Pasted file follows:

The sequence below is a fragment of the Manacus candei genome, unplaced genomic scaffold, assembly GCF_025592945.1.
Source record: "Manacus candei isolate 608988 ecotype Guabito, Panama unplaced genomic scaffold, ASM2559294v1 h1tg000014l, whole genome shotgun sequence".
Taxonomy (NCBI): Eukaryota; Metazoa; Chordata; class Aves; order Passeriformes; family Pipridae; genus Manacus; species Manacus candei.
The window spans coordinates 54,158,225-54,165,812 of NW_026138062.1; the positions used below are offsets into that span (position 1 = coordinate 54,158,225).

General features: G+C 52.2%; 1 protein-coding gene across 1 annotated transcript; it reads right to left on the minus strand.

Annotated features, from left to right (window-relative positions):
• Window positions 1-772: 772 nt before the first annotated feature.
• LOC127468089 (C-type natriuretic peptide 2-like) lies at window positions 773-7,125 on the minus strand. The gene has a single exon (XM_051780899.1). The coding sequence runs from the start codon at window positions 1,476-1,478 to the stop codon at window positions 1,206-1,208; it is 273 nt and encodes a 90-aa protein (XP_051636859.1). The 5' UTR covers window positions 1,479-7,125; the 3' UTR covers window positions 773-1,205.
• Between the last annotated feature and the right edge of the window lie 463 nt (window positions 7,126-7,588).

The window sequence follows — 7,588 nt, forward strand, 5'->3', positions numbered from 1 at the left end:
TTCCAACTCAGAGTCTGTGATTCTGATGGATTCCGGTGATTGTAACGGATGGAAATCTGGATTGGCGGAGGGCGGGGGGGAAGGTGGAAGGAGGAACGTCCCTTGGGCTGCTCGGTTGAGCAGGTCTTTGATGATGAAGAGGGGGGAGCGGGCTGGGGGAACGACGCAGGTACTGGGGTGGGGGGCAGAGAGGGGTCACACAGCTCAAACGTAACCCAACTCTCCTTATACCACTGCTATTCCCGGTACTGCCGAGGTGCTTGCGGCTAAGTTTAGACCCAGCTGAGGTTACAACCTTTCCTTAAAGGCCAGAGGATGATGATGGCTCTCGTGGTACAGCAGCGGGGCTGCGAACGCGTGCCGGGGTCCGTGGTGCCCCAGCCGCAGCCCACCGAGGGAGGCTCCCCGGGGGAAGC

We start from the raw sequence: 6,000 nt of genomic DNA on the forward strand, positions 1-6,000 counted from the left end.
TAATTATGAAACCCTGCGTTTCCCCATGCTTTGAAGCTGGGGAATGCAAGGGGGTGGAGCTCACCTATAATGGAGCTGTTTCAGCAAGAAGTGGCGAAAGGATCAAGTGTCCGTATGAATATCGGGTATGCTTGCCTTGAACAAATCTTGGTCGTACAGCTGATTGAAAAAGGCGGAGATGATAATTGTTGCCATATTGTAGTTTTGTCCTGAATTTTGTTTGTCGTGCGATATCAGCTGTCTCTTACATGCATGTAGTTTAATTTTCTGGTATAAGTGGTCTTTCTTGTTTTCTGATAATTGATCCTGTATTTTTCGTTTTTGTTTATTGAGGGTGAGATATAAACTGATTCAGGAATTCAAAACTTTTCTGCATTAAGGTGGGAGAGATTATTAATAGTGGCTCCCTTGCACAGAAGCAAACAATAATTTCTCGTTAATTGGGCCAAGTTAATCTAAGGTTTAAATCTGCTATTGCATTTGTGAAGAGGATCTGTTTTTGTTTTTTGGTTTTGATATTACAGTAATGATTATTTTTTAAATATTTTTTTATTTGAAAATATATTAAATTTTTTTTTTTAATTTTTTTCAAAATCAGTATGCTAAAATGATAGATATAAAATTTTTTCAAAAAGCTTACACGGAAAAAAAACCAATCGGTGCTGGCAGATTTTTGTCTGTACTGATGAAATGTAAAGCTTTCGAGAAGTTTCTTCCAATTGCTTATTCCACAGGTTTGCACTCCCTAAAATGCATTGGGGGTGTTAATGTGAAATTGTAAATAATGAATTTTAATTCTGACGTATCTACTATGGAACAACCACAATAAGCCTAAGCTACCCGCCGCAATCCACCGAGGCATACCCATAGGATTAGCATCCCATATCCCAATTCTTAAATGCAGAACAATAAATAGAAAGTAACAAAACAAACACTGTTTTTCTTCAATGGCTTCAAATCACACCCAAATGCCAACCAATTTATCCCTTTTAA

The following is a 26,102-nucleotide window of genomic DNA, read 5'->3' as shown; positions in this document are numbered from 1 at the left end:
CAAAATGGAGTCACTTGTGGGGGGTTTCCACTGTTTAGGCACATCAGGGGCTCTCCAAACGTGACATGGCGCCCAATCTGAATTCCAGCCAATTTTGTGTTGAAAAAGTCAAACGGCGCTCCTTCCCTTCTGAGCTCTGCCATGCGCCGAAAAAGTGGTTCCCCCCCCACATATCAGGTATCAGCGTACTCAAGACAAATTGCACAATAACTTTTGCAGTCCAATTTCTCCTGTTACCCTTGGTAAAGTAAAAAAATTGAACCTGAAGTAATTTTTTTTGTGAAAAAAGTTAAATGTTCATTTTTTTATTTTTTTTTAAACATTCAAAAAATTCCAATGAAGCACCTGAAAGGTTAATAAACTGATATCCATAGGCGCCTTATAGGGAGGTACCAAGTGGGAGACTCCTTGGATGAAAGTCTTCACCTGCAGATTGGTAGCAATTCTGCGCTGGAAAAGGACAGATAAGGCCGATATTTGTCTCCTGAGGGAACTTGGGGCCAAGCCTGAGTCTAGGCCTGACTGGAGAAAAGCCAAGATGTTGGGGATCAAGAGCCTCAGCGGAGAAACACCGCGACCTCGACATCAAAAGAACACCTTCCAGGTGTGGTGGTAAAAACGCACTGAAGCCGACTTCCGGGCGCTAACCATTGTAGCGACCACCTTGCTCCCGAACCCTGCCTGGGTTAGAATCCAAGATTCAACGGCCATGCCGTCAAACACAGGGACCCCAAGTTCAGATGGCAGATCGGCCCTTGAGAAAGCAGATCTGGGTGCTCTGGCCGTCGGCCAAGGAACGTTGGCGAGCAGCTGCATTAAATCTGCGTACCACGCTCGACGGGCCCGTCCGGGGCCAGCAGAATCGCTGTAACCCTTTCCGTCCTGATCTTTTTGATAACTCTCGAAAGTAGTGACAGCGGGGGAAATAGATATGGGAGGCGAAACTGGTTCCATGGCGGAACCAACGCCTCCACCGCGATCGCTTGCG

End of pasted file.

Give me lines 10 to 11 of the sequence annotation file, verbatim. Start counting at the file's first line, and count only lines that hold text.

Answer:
The window sequence follows — 7,588 nt, forward strand, 5'->3', positions numbered from 1 at the left end:
TTCCAACTCAGAGTCTGTGATTCTGATGGATTCCGGTGATTGTAACGGATGGAAATCTGGATTGGCGGAGGGCGGGGGGGAAGGTGGAAGGAGGAACGTCCCTTGGGCTGCTCGGTTGAGCAGGTCTTTGATGATGAAGAGGGGGGAGCGGGCTGGGGGAACGACGCAGGTACTGGGGTGGGGGGCAGAGAGGGGTCACACAGCTCAAACGTAACCCAACTCTCCTTATACCACTGCTATTCCCGGTACTGCCGAGGTGCTTGCGGCTAAGTTTAGACCCAGCTGAGGTTACAACCTTTCCTTAAAGGCCAGAGGATGATGATGGCTCTCGTGGTACAGCAGCGGGGCTGCGAACGCGTGCCGGGGTCCGTGGTGCCCCAGCCGCAGCCCACCGAGGGAGGCTCCCCGGGGGAAGC